Kindergarten: Children tend to get sick more once a new school year rolls around. Ensure your child gets the flu shot annually. Flu shots are typically available beginning in August. “Avoid sending your child to school sick to reduce spreading illness, and especially to not have your child catch something else while their immune system is hard at work on one illness,” says Melody M. Ailsworth, MD a pediatrician with Richeson Drive Pediatrics. Do not send your child back to school until they are fever free for 24 hours.
1st Grade: If your child has a chronic condition that requires daily medication, inform the school and fill out all necessary forms. “Make sure your child understands how to let their teacher know when to ask for medication,” says Dr. Ailsworth. “Talk with your child's teacher about their medications and what works best for your child.”
2nd Grade: As children start heading off to the school bus stop on their own, remind them of school bus safety: look both ways before crossing a street, wait until the bus comes to a complete stop before stepping off the curb, and remain seated while the bus is in motion. Parents may also wish to reiterate “stranger dangers” rules.
3rd Grade: Food allergies affect one in 25 children. Make sure your child’s school has a plan in place should your child have a reaction. “Parents can also encourage children with food allergies to not trade food with other kids, not eat anything they aren't sure about the ingredients, wash hands before and after eating, notify an adult right away if they suspect a reaction, know how to use the epi-pen, and tell someone if they are being bullied about their allergy,” says Jay Michael Cline, MD, a pediatric ENT physician with Blue Ridge Ear, Nose and Throat & Plastic Surgery.
4th Grade: Schedule annual appointments with an eye doctor to ensure they have healthy vision. Most issues with sight are hereditary and occur between the ages of seven and 13. “The most common vision conditions in children are nearsightedness (trouble seeing far away), farsightedness (trouble seeing up close) and astigmatism, which can affect vision both far and near,” says Gary H. St. Clair, OD with St. Clair Eye Care. “Common symptoms of nearsightedness are squinting, sitting close to the TV, and holding books close to the face, while common symptoms of farsightedness may be difficulty reading and holding books farther away.”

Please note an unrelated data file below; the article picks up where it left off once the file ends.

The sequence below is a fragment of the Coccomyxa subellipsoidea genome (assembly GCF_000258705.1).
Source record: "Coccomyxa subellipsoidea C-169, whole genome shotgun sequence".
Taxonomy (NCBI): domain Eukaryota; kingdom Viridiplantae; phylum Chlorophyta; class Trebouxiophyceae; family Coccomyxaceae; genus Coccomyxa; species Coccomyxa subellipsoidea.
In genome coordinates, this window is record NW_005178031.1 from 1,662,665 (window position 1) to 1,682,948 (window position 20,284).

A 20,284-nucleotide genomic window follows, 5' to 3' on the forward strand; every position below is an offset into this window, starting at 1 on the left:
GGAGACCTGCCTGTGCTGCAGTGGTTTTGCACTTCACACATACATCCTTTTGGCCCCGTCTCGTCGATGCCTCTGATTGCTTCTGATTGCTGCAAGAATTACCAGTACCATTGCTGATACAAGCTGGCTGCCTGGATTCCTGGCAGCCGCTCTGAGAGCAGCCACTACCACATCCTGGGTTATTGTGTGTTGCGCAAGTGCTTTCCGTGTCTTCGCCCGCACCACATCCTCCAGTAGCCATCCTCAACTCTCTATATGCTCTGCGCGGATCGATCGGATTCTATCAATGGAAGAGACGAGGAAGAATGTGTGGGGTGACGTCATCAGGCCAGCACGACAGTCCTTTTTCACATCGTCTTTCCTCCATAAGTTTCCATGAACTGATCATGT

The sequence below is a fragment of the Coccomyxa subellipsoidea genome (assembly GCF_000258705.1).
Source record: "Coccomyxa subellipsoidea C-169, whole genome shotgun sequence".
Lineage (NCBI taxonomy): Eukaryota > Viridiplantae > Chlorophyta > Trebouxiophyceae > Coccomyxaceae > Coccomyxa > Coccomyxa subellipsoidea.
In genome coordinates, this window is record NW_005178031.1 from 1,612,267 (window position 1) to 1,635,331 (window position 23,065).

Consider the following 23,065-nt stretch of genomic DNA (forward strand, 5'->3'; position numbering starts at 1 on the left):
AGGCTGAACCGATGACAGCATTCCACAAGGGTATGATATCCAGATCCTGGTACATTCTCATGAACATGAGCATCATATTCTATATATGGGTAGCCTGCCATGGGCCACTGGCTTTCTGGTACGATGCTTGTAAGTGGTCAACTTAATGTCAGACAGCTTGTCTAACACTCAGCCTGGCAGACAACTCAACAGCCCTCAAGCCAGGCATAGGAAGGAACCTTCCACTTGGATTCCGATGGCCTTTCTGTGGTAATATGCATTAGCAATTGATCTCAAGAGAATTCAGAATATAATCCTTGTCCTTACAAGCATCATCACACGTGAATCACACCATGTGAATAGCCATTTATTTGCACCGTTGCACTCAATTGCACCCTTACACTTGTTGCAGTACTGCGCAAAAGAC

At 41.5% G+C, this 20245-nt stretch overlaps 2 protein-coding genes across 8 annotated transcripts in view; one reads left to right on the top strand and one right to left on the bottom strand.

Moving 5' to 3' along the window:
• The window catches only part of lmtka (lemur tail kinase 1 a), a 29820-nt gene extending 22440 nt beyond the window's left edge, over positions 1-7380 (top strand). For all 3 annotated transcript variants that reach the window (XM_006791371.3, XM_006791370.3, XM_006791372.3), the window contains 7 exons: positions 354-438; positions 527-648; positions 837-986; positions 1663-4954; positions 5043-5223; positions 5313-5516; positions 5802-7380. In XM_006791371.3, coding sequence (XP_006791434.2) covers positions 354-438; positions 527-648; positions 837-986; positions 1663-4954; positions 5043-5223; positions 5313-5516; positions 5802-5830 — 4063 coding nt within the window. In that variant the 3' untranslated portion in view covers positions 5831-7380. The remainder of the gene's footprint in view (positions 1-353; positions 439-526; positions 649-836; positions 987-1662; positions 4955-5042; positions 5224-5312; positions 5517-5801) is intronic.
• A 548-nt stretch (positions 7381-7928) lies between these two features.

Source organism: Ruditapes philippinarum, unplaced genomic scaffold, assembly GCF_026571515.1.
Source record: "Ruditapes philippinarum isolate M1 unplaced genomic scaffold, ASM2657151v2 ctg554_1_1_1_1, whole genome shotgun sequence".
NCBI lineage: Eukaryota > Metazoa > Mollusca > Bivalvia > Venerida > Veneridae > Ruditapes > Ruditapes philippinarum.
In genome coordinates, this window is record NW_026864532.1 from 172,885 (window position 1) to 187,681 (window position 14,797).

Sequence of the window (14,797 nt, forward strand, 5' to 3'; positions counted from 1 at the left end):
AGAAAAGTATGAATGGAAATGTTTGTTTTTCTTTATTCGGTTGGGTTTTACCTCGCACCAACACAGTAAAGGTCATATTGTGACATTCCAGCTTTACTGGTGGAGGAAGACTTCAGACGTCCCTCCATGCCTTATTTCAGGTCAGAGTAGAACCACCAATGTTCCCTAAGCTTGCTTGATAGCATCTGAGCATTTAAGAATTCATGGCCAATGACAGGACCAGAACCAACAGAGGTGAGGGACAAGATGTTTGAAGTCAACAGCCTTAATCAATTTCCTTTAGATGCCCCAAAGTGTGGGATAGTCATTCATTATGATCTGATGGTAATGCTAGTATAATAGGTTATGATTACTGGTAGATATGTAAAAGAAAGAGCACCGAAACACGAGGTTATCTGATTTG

5th Grade: School bullying is often a concern. Keep open communication with your child’s teacher. If your child starts complaining of headaches or bellyaches or simply not wanting to go to school, speak with your child’s teacher about what might be happening.
6th Grade: Students become more involved in sports activities in middle school. For maximum performance, ensure your student athlete is up-to-date on any physical examinations; chooses the right team for his or her size, weight, and skill; uses safe equipment; and knows when his or her body has had enough and needs time to rest.
7th Grade: Acne may start to become an issue at this age as children begin puberty. Remind your child to wash their face every day. “Start with a good facial cleanser and use it when you are in the shower,” suggests Samantha Hill, MD, a pediatric dermatologist with RidgeView Dermatology. “It helps to make it a part of your daily routine. Consistency is also key.”
8th Grade: Assist children with the development of good homework and study habits, including organization. To alleviate eye fatigue, neck fatigue or brain fatigue during study sessions, students should take frequent breaks, getting up to stretch or have a snack.
9th Grade: Encourage your child to eat healthy throughout the day and avoid skipping meals. See to it that “they have a good breakfast that is low in sugar,” recommends Dr. Ailsworth. Also ensure your teen “stays hydrated by drinking water, and eats three or more meals a day,” she adds.
10th Grade: Proper rest is vital for academic performance for all students, especially teenagers. Ensure your teen gets plenty of sleep - eight to ten hours of shut-eye is recommended for children aged 13-18 - and limit caffeine intake and screen time before bed.
11th Grade: Teach new drivers to play it safe with the cell phone while they are in the car. Student drivers should turn off their phones or place them out of reach while they are behind the wheel to avoid an accident.
12th Grade: Kids this age still need plenty of physical activity. Encourage your child to find time during the day for exercise, whether it’s walking or biking to school, or trying an exercise video. Developing proper fitness habits now will set them up for life.
Melody M. Ailsworth, MD is a pediatrician with Richeson Drive Pediatrics in Lynchburg.
Jay Michael Cline, MD, is a pediatric ENT physician with Blue Ridge Ear, Nose and Throat & Plastic Surgery in Lynchburg.
Samantha Hill, MD, is a pediatric dermatologist with RidgeView Dermatology in Lynchburg.
Gary H. St. Clair, OD is an optometrist with St. Clair Eye Care in Lynchburg.